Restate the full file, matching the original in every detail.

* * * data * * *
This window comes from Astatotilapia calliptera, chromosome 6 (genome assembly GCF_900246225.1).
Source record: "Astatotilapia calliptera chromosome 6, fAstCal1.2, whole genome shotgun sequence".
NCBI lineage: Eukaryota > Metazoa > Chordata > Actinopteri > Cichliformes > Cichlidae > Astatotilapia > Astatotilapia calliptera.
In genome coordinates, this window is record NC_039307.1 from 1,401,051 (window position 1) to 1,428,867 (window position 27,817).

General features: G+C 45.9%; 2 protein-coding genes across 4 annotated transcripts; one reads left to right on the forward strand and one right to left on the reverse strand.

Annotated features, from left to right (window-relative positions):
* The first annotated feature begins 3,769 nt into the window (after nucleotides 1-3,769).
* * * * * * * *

This window comes from Astatotilapia calliptera, chromosome 6 (genome assembly GCF_900246225.1).
Source record: "Astatotilapia calliptera chromosome 6, fAstCal1.2, whole genome shotgun sequence".
NCBI lineage: Eukaryota > Metazoa > Chordata > Actinopteri > Cichliformes > Cichlidae > Astatotilapia > Astatotilapia calliptera.
In genome coordinates, this window is record NC_039307.1 from 1,401,051 (window position 1) to 1,428,867 (window position 27,817).

General features: G+C 45.9%; 2 protein-coding genes across 4 annotated transcripts; one reads left to right on the forward strand and one right to left on the reverse strand.

Annotated features, from left to right (window-relative positions):
* The first annotated feature begins 3,769 nt into the window (after nucleotides 1-3,769).